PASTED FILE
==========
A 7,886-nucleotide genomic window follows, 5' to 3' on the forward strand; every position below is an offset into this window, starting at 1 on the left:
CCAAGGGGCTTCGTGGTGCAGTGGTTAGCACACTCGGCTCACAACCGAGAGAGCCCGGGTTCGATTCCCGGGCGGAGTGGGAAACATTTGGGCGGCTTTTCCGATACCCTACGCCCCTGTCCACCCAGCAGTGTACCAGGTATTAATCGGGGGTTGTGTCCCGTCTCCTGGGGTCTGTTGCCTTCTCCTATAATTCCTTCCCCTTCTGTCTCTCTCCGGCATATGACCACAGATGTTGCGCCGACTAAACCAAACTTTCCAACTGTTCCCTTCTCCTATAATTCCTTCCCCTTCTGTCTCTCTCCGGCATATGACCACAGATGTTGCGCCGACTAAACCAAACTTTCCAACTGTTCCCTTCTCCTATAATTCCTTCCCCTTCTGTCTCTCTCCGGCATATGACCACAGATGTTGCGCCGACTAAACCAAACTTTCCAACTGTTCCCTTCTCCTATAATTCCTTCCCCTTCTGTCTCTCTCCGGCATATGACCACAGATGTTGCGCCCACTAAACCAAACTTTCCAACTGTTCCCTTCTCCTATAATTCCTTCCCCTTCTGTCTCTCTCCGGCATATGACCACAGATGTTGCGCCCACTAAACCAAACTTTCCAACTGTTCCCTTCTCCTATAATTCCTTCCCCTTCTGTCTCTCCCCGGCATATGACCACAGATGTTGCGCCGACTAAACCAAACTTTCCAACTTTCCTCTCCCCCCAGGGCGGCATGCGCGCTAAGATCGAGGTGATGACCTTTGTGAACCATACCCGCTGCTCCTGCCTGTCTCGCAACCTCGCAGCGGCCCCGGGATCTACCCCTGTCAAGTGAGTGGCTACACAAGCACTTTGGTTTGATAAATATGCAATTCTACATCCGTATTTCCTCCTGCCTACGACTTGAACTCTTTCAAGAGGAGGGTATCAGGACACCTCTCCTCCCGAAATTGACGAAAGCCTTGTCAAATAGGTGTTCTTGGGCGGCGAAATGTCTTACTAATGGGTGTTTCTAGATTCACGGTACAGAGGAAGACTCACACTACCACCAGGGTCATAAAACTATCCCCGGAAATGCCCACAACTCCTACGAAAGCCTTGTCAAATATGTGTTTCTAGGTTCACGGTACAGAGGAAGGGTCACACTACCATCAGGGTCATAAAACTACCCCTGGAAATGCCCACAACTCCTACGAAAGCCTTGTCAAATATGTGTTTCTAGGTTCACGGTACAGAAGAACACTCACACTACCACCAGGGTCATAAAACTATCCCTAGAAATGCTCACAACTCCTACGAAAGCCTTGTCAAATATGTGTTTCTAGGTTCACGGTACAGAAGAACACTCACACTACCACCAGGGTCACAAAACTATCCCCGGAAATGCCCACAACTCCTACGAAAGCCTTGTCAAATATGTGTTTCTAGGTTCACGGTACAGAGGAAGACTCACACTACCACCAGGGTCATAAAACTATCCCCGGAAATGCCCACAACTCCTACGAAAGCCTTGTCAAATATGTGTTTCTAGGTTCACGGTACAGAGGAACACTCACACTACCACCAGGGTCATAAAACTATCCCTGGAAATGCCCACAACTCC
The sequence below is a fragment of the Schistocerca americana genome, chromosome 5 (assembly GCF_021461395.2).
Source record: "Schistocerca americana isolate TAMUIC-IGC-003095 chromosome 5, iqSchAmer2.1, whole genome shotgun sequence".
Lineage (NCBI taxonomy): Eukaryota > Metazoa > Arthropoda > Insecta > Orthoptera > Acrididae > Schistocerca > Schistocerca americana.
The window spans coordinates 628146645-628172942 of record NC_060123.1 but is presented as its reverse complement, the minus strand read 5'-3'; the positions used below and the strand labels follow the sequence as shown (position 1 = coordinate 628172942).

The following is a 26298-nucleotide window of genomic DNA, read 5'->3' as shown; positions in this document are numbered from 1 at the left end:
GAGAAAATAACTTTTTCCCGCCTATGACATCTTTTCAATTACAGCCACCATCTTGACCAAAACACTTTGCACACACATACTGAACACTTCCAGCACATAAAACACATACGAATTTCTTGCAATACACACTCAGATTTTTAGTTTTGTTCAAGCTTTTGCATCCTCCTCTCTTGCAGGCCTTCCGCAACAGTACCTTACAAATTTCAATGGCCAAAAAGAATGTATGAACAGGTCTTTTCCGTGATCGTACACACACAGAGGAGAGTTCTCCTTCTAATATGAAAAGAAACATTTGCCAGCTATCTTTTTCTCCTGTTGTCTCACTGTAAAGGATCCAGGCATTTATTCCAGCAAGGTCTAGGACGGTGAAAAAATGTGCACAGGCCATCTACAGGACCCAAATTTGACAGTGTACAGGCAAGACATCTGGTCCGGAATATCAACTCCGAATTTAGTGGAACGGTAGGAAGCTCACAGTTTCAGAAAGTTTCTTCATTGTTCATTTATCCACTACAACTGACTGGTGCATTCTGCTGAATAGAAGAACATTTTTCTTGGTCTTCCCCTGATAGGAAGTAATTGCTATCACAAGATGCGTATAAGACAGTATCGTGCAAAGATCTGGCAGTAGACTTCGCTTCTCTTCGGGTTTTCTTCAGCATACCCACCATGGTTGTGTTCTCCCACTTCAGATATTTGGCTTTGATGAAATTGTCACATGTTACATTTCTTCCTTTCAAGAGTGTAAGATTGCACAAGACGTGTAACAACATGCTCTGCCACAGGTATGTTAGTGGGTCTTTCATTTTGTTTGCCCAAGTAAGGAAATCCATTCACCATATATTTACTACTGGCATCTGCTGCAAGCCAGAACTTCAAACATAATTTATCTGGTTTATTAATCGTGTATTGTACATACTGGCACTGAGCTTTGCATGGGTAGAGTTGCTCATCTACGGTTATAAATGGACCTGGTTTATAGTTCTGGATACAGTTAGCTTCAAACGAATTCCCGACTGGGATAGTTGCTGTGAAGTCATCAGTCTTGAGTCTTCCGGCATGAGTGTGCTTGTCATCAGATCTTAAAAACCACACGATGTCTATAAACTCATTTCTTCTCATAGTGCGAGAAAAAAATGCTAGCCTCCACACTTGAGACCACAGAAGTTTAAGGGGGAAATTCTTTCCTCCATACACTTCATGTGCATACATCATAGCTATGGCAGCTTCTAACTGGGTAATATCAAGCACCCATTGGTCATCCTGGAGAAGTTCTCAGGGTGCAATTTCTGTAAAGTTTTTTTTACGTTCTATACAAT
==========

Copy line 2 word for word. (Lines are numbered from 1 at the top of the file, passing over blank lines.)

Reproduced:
CCAAGGGGCTTCGTGGTGCAGTGGTTAGCACACTCGGCTCACAACCGAGAGAGCCCGGGTTCGATTCCCGGGCGGAGTGGGAAACATTTGGGCGGCTTTTCCGATACCCTACGCCCCTGTCCACCCAGCAGTGTACCAGGTATTAATCGGGGGTTGTGTCCCGTCTCCTGGGGTCTGTTGCCTTCTCCTATAATTCCTTCCCCTTCTGTCTCTCTCCGGCATATGACCACAGATGTTGCGCCGACTAAACCAAACTTTCCAACTGTTCCCTTCTCCTATAATTCCTTCCCCTTCTGTCTCTCTCCGGCATATGACCACAGATGTTGCGCCGACTAAACCAAACTTTCCAACTGTTCCCTTCTCCTATAATTCCTTCCCCTTCTGTCTCTCTCCGGCATATGACCACAGATGTTGCGCCGACTAAACCAAACTTTCCAACTGTTCCCTTCTCCTATAATTCCTTCCCCTTCTGTCTCTCTCCGGCATATGACCACAGATGTTGCGCCCACTAAACCAAACTTTCCAACTGTTCCCTTCTCCTATAATTCCTTCCCCTTCTGTCTCTCTCCGGCATATGACCACAGATGTTGCGCCCACTAAACCAAACTTTCCAACTGTTCCCTTCTCCTATAATTCCTTCCCCTTCTGTCTCTCCCCGGCATATGACCACAGATGTTGCGCCGACTAAACCAAACTTTCCAACTTTCCTCTCCCCCCAGGGCGGCATGCGCGCTAAGATCGAGGTGATGACCTTTGTGAACCATACCCGCTGCTCCTGCCTGTCTCGCAACCTCGCAGCGGCCCCGGGATCTACCCCTGTCAAGTGAGTGGCTACACAAGCACTTTGGTTTGATAAATATGCAATTCTACATCCGTATTTCCTCCTGCCTACGACTTGAACTCTTTCAAGAGGAGGGTATCAGGACACCTCTCCTCCCGAAATTGACGAAAGCCTTGTCAAATAGGTGTTCTTGGGCGGCGAAATGTCTTACTAATGGGTGTTTCTAGATTCACGGTACAGAGGAAGACTCACACTACCACCAGGGTCATAAAACTATCCCCGGAAATGCCCACAACTCCTACGAAAGCCTTGTCAAATATGTGTTTCTAGGTTCACGGTACAGAGGAAGGGTCACACTACCATCAGGGTCATAAAACTACCCCTGGAAATGCCCACAACTCCTACGAAAGCCTTGTCAAATATGTGTTTCTAGGTTCACGGTACAGAAGAACACTCACACTACCACCAGGGTCATAAAACTATCCCTAGAAATGCTCACAACTCCTACGAAAGCCTTGTCAAATATGTGTTTCTAGGTTCACGGTACAGAAGAACACTCACACTACCACCAGGGTCACAAAACTATCCCCGGAAATGCCCACAACTCCTACGAAAGCCTTGTCAAATATGTGTTTCTAGGTTCACGGTACAGAGGAAGACTCACACTACCACCAGGGTCATAAAACTATCCCCGGAAATGCCCACAACTCCTACGAAAGCCTTGTCAAATATGTGTTTCTAGGTTCACGGTACAGAGGAACACTCACACTACCACCAGGGTCATAAAACTATCCCTGGAAATGCCCACAACTCC